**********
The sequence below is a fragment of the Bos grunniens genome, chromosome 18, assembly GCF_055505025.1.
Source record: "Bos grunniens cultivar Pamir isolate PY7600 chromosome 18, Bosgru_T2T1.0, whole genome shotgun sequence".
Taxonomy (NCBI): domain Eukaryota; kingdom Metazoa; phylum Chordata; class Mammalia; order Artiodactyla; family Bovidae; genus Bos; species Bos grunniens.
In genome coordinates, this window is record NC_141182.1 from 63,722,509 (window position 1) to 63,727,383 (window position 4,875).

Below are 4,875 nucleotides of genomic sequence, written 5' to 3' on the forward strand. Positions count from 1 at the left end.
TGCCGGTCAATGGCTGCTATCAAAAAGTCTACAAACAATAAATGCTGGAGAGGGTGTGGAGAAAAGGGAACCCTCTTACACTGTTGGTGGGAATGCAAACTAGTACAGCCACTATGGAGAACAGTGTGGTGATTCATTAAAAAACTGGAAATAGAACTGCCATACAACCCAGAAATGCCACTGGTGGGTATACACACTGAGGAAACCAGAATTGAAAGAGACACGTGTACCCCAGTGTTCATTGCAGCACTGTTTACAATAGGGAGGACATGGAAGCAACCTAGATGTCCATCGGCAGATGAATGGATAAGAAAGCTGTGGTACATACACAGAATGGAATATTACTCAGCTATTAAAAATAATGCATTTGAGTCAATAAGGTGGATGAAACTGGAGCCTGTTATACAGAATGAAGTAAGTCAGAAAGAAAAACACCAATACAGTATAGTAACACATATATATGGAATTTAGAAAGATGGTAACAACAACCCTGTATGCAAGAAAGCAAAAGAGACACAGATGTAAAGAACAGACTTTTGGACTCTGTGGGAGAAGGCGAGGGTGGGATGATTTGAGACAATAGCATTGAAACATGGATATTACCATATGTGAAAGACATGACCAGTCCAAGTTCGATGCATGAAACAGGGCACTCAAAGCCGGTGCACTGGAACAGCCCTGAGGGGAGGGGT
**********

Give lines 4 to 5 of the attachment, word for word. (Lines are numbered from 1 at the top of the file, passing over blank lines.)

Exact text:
In genome coordinates, this window is record NC_141182.1 from 63,722,509 (window position 1) to 63,727,383 (window position 4,875).

Below are 4,875 nucleotides of genomic sequence, written 5' to 3' on the forward strand. Positions count from 1 at the left end.